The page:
US, announcing new sanctions, says it hopes Iran comes 'back to negotiating table'

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Article Summary
New sanctions on Iranians who have engaged in sensitive defense research are intended to make those individuals “radioactive,” according to a senior US administration official.

WASHINGTON — A senior Trump administration official said today that new US Iran sanctions designations targeting Iranians alleged to have been involved in sensitive defense research are part of a broader pressure campaign it hopes will eventually persuade Iran to come back to the negotiating table.

“For the last few months we have been going to a great deal of trouble to reimpose pressures upon Iran … in order to try to incentivize Iran making the right choice and in coming back to the table to ultimately agree to the kind of enduring and better, more comprehensive settlement,” a senior US administration official, speaking not for attribution, told journalists on a call hosted by the State and Treasury departments today.

His comments came in a call announcing the designation of 14 Iranian individuals and 17 entities that US officials said were partly identified from the archive of Iranian nuclear weapons research that Israeli intelligence allegedly obtained from Iran last year. Israeli officials have reported that the archive describes research Iran conducted into nuclear weapons prior to 2003-2004, when this research was suspended.

US officials said today that several individuals who had been involved with that shuttered research program continue to do sensitive defense research for Iran’s Organization of Defense Innovation and Research, better known by its Persian acronym SPND, and its subsidiaries. The new sanctions designations are intended in part to make SPND and its researchers “radioactive,” to disincentivize younger Iranian researchers from working for SPND or affiliates, the US officials said.

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“In this action, we are designating the technical experts and critical entities linked to Iran’s previous nuclear weapons effort,” a second senior administration official said on the State Department call. “These are entities and people who continue to operate in Iran’s defense sector. … With this action, we’re exposing those people, those entities, and we are making them radioactive internationally.”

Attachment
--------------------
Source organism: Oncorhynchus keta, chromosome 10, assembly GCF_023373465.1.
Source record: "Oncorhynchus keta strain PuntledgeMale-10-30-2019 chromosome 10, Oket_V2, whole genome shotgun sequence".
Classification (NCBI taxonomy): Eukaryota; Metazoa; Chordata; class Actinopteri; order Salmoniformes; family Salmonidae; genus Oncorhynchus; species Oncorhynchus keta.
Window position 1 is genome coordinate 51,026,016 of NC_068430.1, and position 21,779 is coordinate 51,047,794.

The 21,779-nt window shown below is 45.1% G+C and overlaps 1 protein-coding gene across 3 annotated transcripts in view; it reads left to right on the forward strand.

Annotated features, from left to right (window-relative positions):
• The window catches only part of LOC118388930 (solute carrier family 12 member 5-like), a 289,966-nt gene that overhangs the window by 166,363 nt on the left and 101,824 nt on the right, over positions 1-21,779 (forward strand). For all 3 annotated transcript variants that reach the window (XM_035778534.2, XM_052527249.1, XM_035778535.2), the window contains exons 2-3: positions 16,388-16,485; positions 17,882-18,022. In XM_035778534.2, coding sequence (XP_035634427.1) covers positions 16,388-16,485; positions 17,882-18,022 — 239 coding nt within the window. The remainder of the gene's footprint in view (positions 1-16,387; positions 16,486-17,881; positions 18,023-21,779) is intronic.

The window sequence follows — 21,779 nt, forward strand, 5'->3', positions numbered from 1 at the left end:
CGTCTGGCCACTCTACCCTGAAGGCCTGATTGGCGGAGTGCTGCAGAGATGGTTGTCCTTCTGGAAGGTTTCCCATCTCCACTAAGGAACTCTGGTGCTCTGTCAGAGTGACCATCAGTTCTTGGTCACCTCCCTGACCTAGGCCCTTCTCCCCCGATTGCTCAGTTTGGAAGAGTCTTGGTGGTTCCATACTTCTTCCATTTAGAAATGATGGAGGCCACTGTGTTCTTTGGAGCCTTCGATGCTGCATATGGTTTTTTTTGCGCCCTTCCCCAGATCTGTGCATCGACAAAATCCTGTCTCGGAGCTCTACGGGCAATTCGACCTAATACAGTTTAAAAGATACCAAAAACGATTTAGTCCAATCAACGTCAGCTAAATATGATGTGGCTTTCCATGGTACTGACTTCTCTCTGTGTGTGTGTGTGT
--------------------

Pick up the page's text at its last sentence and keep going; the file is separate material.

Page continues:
US officials say they are concerned that SPND could let defense researchers keep their skills sharp should Iran in the future decide to try to reconstitute its shuttered weapons research program. This is a concern, the US official said, because under the 2015 Iran nuclear deal that Trump withdrew from last year, “sunset” provisions eventually allow Iran to expand its uranium enrichment capacity.

Other provisions of the nuclear accord, however, constrain Iran’s potential “breakout” capabilities, including that Iran can only keep a small portion of its low-enriched nuclear fuel, and Iran remains under the most extensive International Atomic Energy Agency monitoring and inspections regime in the world.

“This particular tranche of sanctions has an additional layer of symbolic importance because it’s not just about putting pressure on Iran to reach a diplomatic, negotiated solution,” the first senior official added. “SPND … is an organization that was set up in effect to keep the personnel and the human capital from the Iranian nuclear weapons program still together and to keep their skills sharp, apparently with some eye to potential future reconstitution.”

“What we’re doing today … is to continue to stigmatize SPND and that reconstitution program-in-waiting that it represents, and try to make it as unattractive as possible to be a part of that organization,” the first official said.

Asked by Al-Monitor if there was any progress in efforts to try to get Iran back to the negotiating table, the first US official said that talking about any such diplomatic overtures, if they exist, would be unhelpful. But he said the administration hopes that it will eventually get to the table with Iran as it has with North Korea.

“I’m not in a position to talk about any particular diplomatic overtures,” the first senior US administration official said. “It tends to make them less useful where they exist, and one wouldn’t want to create false promises or false hopes either if they don’t exist.”

“We have been gradually building an increasing amount of international support for insisting that Iran do make that right choice,” the official continued. “We are certainly not as far along the curve [with Iran] as we are with the North Koreans in terms of the actual engagements. But in some respect we are putting the same kinds of pressures on Iran with the hope of enticing a return to the table. That return to the table is further along in the North Korean context, but we hope that we will be soon working to come up with the kind of negotiated solution that Secretary [of State Mike] Pompeo has referred to.”

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Found in: Iran Deal, Sanctions

Laura Rozen is Al-Monitor's diplomatic correspondent based in Washington, DC. She has written for Yahoo! News, Politico and Foreign Policy. On Twitter: @LRozen

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